Local agencies hit by cruel cuts to Mental Health support

Cruel cuts to community based mental health supports by the Andrews Government exposed during the Parliamentary Accounts and Estimates Committee (PAEC) is placing local support services under pressure.

Local mental services providers have closed due to a lack of state government funding while others are struggling to keep operating and remain viable.

It was uncovered that the Andrews Government had slashed almost $60 million from mental health programs earlier this year during PAEC hearings.

The Nationals for Member for Eastern Victoria Region, Melina Bath said it defies common decency for the Andrews Government to cut mental health funding when local communities continue to experience a surge in mental health emergencies post the Covid lockdowns.

“There is a serious lack of critical mental health support available in Gippsland, our local community providers have either being denied funding or they’re being forced to operate on significantly reduced budgets.

“In the last month, two local mental health providers have closed their doors.

“Phone help services like Lifeline, Kids Help Line and Beyond Blue and community-based organisations working in intervention and support have all had their funding slashed.

“Instead of beefing up mental health support and securing grassroots funding, the Andrews Government shifted line items in the budget to create smoke and mirror headlines.

“Daniel Andrews focus is on spin rather than fixing Victoria’s mental health crisis.

“Labor’s mental health budget cuts are wrong and have placed local support organisations in a very challenging position.”

In its final report published in February 2021, The Mental Health Royal Commission stated – “Victoria’s mental health system has not kept pace. It has drifted away from its earlier aspirations of a community-based system and now relies too heavily on hospital-based services and emergency departments.”[1]

The Nationals candidate for Morwell, Martin Cameron said local families need more community based mental health support not less – we need to break the cycle of individuals presenting at our hospital emergency departments in crisis.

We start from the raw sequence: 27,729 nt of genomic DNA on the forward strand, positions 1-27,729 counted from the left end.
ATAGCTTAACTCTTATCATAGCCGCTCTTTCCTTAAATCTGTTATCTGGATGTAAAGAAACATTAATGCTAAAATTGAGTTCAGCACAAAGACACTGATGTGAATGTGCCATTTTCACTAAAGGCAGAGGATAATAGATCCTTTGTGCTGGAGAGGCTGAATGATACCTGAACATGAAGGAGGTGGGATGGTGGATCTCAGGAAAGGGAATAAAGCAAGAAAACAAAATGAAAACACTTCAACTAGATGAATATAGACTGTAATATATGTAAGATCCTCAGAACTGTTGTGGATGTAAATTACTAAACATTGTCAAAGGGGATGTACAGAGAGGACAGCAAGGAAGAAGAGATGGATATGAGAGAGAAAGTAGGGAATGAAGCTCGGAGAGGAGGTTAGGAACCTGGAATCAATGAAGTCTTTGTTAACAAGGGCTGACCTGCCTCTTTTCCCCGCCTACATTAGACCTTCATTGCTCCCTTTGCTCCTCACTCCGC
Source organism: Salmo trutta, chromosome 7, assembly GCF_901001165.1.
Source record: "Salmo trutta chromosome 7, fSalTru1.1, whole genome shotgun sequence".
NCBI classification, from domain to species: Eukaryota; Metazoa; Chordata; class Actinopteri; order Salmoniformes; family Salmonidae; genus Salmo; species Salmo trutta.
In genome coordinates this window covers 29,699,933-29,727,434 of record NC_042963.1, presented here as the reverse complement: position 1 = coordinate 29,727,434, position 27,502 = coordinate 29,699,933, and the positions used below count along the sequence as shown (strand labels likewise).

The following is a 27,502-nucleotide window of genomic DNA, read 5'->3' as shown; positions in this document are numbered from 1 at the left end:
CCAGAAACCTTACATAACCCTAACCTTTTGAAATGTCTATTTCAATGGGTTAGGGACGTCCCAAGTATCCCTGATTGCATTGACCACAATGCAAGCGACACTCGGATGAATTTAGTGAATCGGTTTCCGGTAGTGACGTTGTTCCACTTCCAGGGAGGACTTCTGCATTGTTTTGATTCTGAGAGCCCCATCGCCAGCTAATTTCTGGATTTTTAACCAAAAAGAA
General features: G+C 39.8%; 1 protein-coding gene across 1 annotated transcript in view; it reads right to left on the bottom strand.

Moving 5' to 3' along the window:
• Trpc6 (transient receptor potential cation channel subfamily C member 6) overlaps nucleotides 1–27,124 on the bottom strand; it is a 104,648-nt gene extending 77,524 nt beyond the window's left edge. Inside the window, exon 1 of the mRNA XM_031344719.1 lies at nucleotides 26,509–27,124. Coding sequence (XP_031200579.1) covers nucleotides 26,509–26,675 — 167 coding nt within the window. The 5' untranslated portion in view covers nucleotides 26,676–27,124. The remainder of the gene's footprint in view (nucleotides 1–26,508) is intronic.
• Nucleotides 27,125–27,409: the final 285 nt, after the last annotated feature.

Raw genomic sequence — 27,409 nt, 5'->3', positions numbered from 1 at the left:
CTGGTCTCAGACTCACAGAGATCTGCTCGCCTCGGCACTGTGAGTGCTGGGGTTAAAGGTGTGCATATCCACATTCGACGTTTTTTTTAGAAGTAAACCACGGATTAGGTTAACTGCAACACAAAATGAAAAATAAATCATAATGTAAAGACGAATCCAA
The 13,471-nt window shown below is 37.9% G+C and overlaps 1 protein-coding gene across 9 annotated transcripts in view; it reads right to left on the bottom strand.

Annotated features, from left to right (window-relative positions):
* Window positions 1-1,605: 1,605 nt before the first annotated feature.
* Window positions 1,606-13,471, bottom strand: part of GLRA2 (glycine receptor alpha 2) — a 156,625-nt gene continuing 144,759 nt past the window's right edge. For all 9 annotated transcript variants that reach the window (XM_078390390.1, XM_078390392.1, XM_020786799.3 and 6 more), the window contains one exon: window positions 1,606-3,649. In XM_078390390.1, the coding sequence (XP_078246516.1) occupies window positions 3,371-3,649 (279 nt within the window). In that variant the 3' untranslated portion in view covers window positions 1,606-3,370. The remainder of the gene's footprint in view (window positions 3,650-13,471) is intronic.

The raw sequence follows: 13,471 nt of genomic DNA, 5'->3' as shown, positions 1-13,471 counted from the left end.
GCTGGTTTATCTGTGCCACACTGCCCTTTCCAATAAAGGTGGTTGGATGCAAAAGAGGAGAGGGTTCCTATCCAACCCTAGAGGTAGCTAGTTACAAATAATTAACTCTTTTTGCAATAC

“Cutting the budget for community based mental health support further stretches a system that is already beyond breaking point,” said Mr Cameron.

“Speaking with CEO of Lifeline Gippsland, Michelle Possingham, it’s clear the need for mental health crisis intervention services has not disappeared, but frustratingly the state government’s funding has.

“It is unacceptable for locals to be forced to wait excruciatingly long periods to access mental health care which causes them to deteriorate further.

“Grassroots support services like Lifeline Gippsland carried our community through the trauma of lockdowns and saved lives.

“Lifeline Gippsland experienced a 45 percent increase in calls over Covid – this demand is not going down.”

Shadow Minister for Mental Health, Emma Kealy who visited the Latrobe Valley recently labelled the Andrews Government disingenuous for cutting mental health funding.

“Cutting community based mental health programs is completely contrary to the Royal Commission recommendations,” said Ms Kealy.

“The Mental Health Royal Commission made a raft of recommendations to fix Victoria’s broken mental health system labelling it “dysfunctional, overwhelmed and could not keep up with the number of people seeking treatment.”

“Labor has been in been government 20 out of the past 24 years – only a change in Government fix Victoria’s mental health crisis and build the mental health workforce.

“Cutting mental health funding and restricting access to support services just shifts the problem to hospital Emergency Departments – it’s no way to support Victorians to recover and rebuild.”

[1] https://finalreport.rcvmhs.vic.gov.au/wp-content/uploads/2021/02/RCVMHS_FinalReport_ExecSummary_Accessible.pdf p4